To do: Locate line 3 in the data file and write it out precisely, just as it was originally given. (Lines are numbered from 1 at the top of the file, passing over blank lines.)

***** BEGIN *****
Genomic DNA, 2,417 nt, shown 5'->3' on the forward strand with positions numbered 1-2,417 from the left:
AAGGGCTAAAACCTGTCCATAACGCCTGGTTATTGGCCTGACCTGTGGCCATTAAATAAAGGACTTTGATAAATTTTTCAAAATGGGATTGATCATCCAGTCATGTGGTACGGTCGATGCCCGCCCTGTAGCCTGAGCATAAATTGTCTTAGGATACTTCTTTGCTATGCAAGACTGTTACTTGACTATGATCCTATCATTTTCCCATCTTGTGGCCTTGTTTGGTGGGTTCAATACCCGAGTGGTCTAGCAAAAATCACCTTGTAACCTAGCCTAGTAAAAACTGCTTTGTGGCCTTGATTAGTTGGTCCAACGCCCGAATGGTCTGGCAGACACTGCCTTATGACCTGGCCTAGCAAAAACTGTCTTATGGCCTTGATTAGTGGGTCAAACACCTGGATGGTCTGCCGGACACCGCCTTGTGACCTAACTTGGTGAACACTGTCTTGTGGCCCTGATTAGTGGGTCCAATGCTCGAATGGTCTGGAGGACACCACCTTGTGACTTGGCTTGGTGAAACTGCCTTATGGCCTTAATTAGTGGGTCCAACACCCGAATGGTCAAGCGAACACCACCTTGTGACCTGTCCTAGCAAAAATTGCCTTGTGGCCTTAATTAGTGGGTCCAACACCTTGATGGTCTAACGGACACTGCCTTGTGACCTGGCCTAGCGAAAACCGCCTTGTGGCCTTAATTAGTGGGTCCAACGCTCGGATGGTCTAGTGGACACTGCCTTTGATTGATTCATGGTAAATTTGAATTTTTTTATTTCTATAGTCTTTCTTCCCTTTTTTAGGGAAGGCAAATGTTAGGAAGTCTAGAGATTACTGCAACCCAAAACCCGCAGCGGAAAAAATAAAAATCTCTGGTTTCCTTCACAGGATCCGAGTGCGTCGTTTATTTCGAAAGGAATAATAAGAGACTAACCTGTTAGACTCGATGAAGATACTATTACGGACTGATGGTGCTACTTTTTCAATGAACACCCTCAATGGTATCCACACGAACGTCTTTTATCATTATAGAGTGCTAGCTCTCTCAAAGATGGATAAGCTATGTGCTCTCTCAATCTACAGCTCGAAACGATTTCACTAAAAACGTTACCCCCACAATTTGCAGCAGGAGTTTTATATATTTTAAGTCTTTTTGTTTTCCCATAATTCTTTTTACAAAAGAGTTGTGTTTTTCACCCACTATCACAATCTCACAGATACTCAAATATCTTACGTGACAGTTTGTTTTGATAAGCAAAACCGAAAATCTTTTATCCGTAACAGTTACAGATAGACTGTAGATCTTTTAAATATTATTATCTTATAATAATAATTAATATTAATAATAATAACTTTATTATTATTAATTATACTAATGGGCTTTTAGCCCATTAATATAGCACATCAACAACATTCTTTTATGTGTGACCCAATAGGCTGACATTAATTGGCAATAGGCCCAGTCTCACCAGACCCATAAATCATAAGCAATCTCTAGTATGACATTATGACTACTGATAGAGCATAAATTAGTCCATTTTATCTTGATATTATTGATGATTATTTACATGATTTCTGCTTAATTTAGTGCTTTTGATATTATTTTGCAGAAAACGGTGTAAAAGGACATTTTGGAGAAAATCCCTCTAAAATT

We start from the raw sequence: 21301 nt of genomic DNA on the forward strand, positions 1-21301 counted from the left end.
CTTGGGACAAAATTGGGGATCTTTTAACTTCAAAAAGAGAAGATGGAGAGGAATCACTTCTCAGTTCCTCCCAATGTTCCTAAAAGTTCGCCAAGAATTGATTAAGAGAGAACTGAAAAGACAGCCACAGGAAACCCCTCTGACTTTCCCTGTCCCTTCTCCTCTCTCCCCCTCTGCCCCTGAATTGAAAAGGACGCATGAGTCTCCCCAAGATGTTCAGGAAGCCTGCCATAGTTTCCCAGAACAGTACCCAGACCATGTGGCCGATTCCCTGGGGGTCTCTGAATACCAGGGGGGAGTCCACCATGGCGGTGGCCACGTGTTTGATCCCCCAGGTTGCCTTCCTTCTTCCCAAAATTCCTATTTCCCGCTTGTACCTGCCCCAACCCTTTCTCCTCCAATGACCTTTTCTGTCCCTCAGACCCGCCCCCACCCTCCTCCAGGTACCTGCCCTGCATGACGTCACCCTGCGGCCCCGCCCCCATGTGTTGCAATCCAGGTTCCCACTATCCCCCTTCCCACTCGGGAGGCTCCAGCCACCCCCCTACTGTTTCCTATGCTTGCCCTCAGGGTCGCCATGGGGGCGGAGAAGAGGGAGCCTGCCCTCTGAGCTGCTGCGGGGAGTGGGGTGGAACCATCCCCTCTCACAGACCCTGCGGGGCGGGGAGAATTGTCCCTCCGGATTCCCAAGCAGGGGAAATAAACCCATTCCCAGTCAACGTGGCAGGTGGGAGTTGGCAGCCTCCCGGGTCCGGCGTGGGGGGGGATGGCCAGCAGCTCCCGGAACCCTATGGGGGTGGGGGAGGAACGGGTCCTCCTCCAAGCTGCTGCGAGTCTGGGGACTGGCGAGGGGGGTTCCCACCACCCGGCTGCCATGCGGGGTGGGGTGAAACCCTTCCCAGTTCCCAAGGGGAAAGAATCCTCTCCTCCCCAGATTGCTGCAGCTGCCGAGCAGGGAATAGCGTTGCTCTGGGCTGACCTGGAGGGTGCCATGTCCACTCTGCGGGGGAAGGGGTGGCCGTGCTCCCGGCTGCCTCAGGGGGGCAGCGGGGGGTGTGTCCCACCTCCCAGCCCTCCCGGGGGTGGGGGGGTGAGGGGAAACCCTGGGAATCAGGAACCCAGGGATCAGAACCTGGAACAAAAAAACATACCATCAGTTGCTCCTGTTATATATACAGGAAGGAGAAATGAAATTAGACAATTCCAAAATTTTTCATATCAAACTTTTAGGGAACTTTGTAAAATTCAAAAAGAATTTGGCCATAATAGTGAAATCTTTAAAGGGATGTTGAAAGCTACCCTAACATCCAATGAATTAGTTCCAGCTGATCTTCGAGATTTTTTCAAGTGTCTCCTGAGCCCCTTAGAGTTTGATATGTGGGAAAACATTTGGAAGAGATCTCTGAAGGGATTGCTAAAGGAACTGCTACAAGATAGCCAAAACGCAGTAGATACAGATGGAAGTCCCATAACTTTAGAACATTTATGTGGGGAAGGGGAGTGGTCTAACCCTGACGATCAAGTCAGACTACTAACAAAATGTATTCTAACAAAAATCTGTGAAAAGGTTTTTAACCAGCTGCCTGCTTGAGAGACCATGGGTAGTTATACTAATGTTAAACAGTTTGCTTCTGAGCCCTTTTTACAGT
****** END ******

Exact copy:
We start from the raw sequence: 21301 nt of genomic DNA on the forward strand, positions 1-21301 counted from the left end.